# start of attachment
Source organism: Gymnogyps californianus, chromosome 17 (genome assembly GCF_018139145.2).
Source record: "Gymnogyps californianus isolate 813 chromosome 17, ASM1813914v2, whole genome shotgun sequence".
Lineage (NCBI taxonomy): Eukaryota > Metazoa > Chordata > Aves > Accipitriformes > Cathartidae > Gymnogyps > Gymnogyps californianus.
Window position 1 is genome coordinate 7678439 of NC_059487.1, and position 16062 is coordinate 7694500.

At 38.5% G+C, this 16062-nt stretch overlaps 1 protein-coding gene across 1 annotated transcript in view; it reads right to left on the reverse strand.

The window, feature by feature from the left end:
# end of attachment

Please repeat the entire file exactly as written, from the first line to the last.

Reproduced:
Source organism: Gymnogyps californianus, chromosome 17 (genome assembly GCF_018139145.2).
Source record: "Gymnogyps californianus isolate 813 chromosome 17, ASM1813914v2, whole genome shotgun sequence".
Lineage (NCBI taxonomy): Eukaryota > Metazoa > Chordata > Aves > Accipitriformes > Cathartidae > Gymnogyps > Gymnogyps californianus.
Window position 1 is genome coordinate 7678439 of NC_059487.1, and position 16062 is coordinate 7694500.

At 38.5% G+C, this 16062-nt stretch overlaps 1 protein-coding gene across 1 annotated transcript in view; it reads right to left on the reverse strand.

The window, feature by feature from the left end: